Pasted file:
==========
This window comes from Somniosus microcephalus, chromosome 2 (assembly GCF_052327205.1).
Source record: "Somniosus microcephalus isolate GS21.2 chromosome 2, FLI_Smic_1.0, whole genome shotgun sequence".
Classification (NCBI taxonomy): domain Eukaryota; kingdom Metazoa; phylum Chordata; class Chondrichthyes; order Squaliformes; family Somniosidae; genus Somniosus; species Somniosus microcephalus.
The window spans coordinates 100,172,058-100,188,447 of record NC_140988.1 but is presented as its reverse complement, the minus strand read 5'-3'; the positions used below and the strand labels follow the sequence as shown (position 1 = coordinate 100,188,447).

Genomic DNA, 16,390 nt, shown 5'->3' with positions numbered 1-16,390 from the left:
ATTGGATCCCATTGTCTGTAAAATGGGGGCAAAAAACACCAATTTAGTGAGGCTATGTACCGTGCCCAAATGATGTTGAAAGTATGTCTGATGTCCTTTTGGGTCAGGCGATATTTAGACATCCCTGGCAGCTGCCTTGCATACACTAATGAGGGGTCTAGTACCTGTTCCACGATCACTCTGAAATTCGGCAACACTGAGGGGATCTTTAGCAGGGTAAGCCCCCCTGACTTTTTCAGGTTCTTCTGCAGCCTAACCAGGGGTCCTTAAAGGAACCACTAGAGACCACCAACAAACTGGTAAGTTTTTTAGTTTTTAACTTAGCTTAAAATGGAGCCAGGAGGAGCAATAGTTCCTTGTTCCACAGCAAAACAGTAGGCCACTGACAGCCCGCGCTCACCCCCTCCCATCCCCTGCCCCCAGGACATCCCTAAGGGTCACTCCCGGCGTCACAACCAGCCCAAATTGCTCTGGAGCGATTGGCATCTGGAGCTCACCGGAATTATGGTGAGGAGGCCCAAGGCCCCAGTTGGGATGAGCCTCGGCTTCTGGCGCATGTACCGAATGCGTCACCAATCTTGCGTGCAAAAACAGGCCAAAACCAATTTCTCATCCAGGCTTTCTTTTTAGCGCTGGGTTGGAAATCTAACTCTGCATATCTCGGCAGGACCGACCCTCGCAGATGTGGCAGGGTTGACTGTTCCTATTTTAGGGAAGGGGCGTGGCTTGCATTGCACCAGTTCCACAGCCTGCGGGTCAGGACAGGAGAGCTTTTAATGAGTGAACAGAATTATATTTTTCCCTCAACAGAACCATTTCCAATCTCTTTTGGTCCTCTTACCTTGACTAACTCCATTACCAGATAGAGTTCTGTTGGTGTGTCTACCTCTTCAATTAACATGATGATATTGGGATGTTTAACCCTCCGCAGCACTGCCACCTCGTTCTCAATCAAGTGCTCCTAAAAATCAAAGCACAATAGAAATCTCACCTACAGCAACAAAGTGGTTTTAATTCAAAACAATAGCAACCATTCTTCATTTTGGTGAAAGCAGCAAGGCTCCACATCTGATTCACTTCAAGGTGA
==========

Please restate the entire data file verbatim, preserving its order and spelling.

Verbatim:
This window comes from Somniosus microcephalus, chromosome 2 (assembly GCF_052327205.1).
Source record: "Somniosus microcephalus isolate GS21.2 chromosome 2, FLI_Smic_1.0, whole genome shotgun sequence".
Classification (NCBI taxonomy): domain Eukaryota; kingdom Metazoa; phylum Chordata; class Chondrichthyes; order Squaliformes; family Somniosidae; genus Somniosus; species Somniosus microcephalus.
The window spans coordinates 100,172,058-100,188,447 of record NC_140988.1 but is presented as its reverse complement, the minus strand read 5'-3'; the positions used below and the strand labels follow the sequence as shown (position 1 = coordinate 100,188,447).

Genomic DNA, 16,390 nt, shown 5'->3' with positions numbered 1-16,390 from the left:
ATTGGATCCCATTGTCTGTAAAATGGGGGCAAAAAACACCAATTTAGTGAGGCTATGTACCGTGCCCAAATGATGTTGAAAGTATGTCTGATGTCCTTTTGGGTCAGGCGATATTTAGACATCCCTGGCAGCTGCCTTGCATACACTAATGAGGGGTCTAGTACCTGTTCCACGATCACTCTGAAATTCGGCAACACTGAGGGGATCTTTAGCAGGGTAAGCCCCCCTGACTTTTTCAGGTTCTTCTGCAGCCTAACCAGGGGTCCTTAAAGGAACCACTAGAGACCACCAACAAACTGGTAAGTTTTTTAGTTTTTAACTTAGCTTAAAATGGAGCCAGGAGGAGCAATAGTTCCTTGTTCCACAGCAAAACAGTAGGCCACTGACAGCCCGCGCTCACCCCCTCCCATCCCCTGCCCCCAGGACATCCCTAAGGGTCACTCCCGGCGTCACAACCAGCCCAAATTGCTCTGGAGCGATTGGCATCTGGAGCTCACCGGAATTATGGTGAGGAGGCCCAAGGCCCCAGTTGGGATGAGCCTCGGCTTCTGGCGCATGTACCGAATGCGTCACCAATCTTGCGTGCAAAAACAGGCCAAAACCAATTTCTCATCCAGGCTTTCTTTTTAGCGCTGGGTTGGAAATCTAACTCTGCATATCTCGGCAGGACCGACCCTCGCAGATGTGGCAGGGTTGACTGTTCCTATTTTAGGGAAGGGGCGTGGCTTGCATTGCACCAGTTCCACAGCCTGCGGGTCAGGACAGGAGAGCTTTTAATGAGTGAACAGAATTATATTTTTCCCTCAACAGAACCATTTCCAATCTCTTTTGGTCCTCTTACCTTGACTAACTCCATTACCAGATAGAGTTCTGTTGGTGTGTCTACCTCTTCAATTAACATGATGATATTGGGATGTTTAACCCTCCGCAGCACTGCCACCTCGTTCTCAATCAAGTGCTCCTAAAAATCAAAGCACAATAGAAATCTCACCTACAGCAACAAAGTGGTTTTAATTCAAAACAATAGCAACCATTCTTCATTTTGGTGAAAGCAGCAAGGCTCCACATCTGATTCACTTCAAGGTGA